A commissioner appointed to the disability royal commission has warned Greens Senator Jordon Steele-John to stop saying defamatory things about him.
Greens Senator Jordon Steele-John has accused a former NSW politician appointed to the disability royal commission of trying to intimidate his critics in a series of "combative" interactions.
Disability advocates have demanded John Ryan, who was a senior executive in the NSW disability department, be removed, arguing members will not feel comfortable giving evidence about programs Mr Ryan oversaw.
Mr Ryan has hit back in a series of direct messages in what Senator Steele-John described as a "shocking and very concerning" development.
In two emails sent to Senator Steele-John, who has been vocal in calling for Mr Ryan to be dumped from the $527 million inquiry, Mr Ryan warned the Greens Senator to stop making defamatory comments.
"Clearly you aren’t interested in conducting this conversation graciously," Mr Ryan wrote in the email dated 27 July.
In a separate email, he highlighted errors made by Senator Steele-John in an interview with Sky News last week.
"You would not have to be a lawyer to work out that I would have considerable grounds to take legal action against you for the comments published on TV and republished by you on social media," he wrote.
"I don't plan to, of course. I have more important work to perform."
Senator Steele-John has admitted to naming the wrong people during the Sky interview when referring to two people that died under a program Mr Ryan delivered.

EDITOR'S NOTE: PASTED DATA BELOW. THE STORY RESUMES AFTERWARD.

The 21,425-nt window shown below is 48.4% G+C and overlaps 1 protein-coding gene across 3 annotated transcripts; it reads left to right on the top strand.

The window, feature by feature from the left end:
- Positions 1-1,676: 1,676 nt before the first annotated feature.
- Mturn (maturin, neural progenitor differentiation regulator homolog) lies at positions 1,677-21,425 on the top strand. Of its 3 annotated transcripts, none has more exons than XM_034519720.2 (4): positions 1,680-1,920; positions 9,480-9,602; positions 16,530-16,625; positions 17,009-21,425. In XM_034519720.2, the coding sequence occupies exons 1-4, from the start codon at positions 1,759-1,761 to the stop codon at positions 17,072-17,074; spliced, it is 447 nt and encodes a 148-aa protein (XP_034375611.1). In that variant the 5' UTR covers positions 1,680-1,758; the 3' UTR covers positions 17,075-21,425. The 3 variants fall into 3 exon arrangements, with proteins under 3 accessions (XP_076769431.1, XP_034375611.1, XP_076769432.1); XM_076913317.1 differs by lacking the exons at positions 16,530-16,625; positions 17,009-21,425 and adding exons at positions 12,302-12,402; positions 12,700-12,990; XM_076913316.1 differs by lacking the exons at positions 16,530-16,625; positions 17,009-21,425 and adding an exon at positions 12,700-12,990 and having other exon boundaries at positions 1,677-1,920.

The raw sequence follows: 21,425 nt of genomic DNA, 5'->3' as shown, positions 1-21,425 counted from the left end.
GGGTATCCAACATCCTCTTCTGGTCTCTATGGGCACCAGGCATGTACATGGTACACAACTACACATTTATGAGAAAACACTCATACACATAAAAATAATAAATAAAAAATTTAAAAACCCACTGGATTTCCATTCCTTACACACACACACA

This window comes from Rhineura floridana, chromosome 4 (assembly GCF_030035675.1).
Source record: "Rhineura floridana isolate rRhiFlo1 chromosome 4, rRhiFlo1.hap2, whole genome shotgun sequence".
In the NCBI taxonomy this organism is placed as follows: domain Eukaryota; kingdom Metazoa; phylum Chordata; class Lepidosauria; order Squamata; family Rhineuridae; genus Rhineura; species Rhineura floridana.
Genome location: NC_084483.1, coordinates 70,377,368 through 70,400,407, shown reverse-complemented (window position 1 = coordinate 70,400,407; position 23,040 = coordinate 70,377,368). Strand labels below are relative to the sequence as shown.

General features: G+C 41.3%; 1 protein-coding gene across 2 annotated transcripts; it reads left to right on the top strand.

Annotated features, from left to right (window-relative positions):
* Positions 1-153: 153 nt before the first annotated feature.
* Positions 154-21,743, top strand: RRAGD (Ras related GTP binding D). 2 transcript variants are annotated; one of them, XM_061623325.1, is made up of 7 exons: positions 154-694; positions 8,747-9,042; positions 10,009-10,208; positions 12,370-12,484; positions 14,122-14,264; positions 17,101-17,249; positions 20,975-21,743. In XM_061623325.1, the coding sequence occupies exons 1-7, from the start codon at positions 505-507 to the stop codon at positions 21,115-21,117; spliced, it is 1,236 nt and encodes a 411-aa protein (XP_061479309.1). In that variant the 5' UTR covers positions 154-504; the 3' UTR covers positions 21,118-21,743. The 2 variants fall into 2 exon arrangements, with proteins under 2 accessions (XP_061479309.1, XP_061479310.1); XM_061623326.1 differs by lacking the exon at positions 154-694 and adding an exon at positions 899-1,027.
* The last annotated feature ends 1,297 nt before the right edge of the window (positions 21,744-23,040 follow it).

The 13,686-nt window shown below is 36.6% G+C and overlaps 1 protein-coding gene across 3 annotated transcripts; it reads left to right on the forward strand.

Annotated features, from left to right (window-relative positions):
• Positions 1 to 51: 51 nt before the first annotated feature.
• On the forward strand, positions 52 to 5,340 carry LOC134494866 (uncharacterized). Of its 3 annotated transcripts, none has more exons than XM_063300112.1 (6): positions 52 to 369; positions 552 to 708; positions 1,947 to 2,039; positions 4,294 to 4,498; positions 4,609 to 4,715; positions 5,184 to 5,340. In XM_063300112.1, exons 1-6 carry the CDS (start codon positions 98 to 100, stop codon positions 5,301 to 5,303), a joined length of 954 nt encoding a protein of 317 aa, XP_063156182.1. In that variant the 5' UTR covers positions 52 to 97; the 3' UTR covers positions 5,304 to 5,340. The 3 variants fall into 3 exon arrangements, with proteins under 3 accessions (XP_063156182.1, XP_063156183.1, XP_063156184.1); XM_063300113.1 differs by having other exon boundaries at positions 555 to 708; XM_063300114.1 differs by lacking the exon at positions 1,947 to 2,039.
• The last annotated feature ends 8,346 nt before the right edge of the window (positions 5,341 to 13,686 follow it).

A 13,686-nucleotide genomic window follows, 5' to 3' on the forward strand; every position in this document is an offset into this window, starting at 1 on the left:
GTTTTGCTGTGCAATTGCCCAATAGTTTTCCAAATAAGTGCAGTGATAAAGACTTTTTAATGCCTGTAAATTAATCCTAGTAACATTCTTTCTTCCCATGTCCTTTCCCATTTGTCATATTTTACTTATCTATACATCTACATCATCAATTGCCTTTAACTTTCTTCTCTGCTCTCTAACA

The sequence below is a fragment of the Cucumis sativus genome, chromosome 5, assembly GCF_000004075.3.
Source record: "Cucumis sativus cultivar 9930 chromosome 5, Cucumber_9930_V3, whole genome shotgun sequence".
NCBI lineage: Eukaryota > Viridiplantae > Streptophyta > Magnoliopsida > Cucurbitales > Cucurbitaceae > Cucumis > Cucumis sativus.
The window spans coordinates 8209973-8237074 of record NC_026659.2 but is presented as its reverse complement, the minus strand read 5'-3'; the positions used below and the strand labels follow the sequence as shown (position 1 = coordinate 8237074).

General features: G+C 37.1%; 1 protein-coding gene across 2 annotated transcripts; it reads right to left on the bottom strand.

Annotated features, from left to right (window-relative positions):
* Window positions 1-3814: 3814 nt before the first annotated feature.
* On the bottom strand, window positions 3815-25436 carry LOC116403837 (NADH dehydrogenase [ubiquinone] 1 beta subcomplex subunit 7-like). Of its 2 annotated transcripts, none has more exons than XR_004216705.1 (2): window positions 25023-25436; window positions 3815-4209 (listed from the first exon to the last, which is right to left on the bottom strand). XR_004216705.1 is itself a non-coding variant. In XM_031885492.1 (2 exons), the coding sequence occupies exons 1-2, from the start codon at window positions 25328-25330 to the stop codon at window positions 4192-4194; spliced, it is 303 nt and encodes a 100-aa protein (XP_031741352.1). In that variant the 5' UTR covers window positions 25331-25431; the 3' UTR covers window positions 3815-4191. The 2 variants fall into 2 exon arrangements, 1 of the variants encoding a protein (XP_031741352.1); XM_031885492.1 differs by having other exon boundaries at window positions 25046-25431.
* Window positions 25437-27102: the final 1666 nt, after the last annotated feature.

He said Mr Ryan's message was clear.
"Everybody knows when you put those words in an email then what you're trying to do is shut them up and shut them down and that's not the attitude we need here.
"You should never answer facts with intimidation."
He said Mr Ryan had also sent messages to other disability advocates raising concerns about a conflict of interest.
"He has responded to that by not acknowledging, by not listening and engaging in quite a combative way with many senior advocates around the country.
"The primary job of a royal commissioner in a situation like this is to listen to people, to listen to disabled people even when they're telling you things you don't like."
Government sticks by commissioners
Last week, the Senate voted to support a non-binding motion calling for the government to replace Mr Ryan and another former public servant Barbara Bennett, who oversaw the implementation of the National Disability Insurance Scheme.
Mr Ryan held a senior role in the NSW Department of Ageing, Disability and Home Care and oversaw the closure of large residential institutions in 2013 and moving people with disabilities into smaller group homes.
He declined to comment on Monday.
The government is resisting the pressure from the disability sector to dump the pair.
Minister for the National Disability Insurance Scheme Stuart Robert said the commissioners were well qualified.
"Mr Ryan and Ms Bennett were appointed because they have valuable contributions to make to the inquiry," Mr Robert told the inquiry.